“We must accept finite disappointment, but never lose infinite hope.”
These wise words from Martin Luther King Jr. sound celestial, and describe my attitude toward seeing the aurora borealis, or Northern Lights, from this latitude. Last week’s hyped opportunity was foiled by cloud cover, but increased my optimism for future views.
Though not an impossibility here, the auroras are more predictably seen further north and south. The light display is typically confined to the auroral ovals, the area from approximately three to six degrees latitude near the North and South Poles. In the southern hemisphere, this spectacular sky show is known as the aurora Australis or Southern Lights.
Auroras are color displays in the sky that begin at the sun. Solar wind, moving at speeds of one million miles an hour directly toward the earth, contains charged electrons that interact with the earth’s atmosphere. When these electrons hit the atmosphere, they move along the magnetosphere, an area of charged electrical and magnetic fields.
These electrons will eventually strike atoms of oxygen or nitrogen and releasevisible light. The color produced depends on which atom they collide with and at what altitude. Striking oxygen below 150 miles in altitude yields green, while above 150 miles will show red in the sky. Colliding with nitrogen atoms produce blue below 60 miles and violet/purple above 60 miles. The blending of colors can produce different shades and hues.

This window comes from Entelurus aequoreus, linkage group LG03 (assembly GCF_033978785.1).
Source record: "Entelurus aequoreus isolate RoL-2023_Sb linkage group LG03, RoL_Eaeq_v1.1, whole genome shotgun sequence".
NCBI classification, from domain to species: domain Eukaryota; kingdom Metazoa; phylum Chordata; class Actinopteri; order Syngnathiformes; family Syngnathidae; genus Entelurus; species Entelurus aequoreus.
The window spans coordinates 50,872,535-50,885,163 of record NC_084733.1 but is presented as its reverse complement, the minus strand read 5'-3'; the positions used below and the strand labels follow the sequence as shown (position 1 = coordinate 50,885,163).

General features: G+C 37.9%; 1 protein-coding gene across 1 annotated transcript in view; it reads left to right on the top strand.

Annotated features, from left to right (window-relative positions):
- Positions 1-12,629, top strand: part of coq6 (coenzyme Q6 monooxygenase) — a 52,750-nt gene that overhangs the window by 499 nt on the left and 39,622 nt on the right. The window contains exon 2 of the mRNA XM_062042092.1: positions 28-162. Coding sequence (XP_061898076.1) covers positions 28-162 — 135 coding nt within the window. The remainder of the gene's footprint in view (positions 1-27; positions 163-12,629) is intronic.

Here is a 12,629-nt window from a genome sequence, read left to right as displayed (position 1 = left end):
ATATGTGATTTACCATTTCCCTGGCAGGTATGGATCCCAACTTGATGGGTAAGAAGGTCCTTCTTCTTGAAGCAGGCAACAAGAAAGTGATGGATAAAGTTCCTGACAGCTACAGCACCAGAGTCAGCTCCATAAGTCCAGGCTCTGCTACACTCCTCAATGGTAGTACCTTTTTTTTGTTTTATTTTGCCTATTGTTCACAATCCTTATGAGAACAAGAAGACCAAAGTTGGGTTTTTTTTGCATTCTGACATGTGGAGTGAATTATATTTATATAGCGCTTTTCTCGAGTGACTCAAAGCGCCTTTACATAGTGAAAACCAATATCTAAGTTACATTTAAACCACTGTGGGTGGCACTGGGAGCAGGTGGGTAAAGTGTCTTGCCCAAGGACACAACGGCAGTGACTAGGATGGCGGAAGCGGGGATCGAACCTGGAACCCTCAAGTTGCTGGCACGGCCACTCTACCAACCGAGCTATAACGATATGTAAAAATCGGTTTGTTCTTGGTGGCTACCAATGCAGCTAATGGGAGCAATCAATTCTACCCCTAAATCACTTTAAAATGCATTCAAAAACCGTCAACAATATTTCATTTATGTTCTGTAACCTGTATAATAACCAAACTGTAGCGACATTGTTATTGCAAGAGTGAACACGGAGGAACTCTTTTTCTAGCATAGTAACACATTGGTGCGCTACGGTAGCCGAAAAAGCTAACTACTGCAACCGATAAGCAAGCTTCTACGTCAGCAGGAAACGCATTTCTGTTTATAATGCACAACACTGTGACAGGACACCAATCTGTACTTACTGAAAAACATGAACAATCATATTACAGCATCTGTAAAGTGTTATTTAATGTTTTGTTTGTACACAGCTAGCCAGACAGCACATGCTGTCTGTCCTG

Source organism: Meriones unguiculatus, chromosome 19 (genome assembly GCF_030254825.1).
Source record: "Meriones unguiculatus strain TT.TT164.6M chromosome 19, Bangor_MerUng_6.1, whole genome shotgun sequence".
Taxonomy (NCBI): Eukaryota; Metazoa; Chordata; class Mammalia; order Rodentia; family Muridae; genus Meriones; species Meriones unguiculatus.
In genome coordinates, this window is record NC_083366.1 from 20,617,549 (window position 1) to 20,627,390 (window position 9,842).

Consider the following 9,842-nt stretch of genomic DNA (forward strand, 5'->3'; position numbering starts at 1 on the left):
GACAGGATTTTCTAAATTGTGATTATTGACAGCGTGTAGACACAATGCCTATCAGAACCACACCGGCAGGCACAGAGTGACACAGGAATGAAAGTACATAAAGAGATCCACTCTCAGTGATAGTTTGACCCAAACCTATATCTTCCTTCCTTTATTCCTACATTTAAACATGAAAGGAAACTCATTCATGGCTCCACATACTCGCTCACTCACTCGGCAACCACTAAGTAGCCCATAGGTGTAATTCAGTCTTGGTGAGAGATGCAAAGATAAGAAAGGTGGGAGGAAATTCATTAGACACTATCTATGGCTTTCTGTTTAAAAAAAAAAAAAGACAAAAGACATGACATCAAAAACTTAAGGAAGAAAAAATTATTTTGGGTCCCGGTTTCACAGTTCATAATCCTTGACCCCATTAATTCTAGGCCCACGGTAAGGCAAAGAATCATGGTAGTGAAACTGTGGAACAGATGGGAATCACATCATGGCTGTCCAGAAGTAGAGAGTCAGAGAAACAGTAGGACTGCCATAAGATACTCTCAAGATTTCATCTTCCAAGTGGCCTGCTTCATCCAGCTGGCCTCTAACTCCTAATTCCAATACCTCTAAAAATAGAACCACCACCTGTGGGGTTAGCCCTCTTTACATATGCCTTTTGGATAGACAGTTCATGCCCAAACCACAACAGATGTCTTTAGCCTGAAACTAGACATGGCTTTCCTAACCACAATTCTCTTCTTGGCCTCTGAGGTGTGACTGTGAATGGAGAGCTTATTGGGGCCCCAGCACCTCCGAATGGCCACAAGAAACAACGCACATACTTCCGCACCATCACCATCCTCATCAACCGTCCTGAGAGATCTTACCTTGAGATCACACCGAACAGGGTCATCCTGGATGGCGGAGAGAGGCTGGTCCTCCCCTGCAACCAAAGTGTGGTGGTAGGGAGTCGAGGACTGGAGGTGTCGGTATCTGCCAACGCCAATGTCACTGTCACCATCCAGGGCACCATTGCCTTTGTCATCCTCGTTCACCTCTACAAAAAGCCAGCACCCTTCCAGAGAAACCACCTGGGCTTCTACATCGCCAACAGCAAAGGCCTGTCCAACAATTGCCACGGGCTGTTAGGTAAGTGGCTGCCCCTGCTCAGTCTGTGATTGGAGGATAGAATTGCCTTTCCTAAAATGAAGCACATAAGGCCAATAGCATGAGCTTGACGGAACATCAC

Earth is not the only planet that claims this celestial sight. All of the gas planets can have auroras, though the other planets only see red because oxygen is lacking in their atmospheres.
Bright lights and big cities make for conditions that would preclude seeing this heavenly show, since the light pollution blocks out the sky. Reportedly, states as far south as Pennsylvania had a chance to see the spectacle, though successful sightings were few and far between. The range of areas that can see the aurora borealis expands to lower latitudes when there is a lot of sunspot activity, which varies on an 11-year cycle. Auroras are also more likely to occur during the spring and fall, and are best seen late night between the hours of midnight and 2 a.m.
This phenomenon has been common throughout history. Its name has both Greek and Roman lineage. Aurora was the Roman goddess of the dawn and Boreas is the Greek name for the north wind. The Cree called the event the dance of the spirits, and in the Middle Ages it was thought to be a sign from God.
Indeed, “Who but God can conceive such infinite scenes of glory? Who but God could execute them, painting the heavens in such gorgeous displays?” asked an unknown author describing this divine event. I concur; for if God ever wanted to see His name up in lights, what could possibly top this?\
Suzan Bellincampi is director of the Felix Neck Wildlife Sanctuary in Edgartown.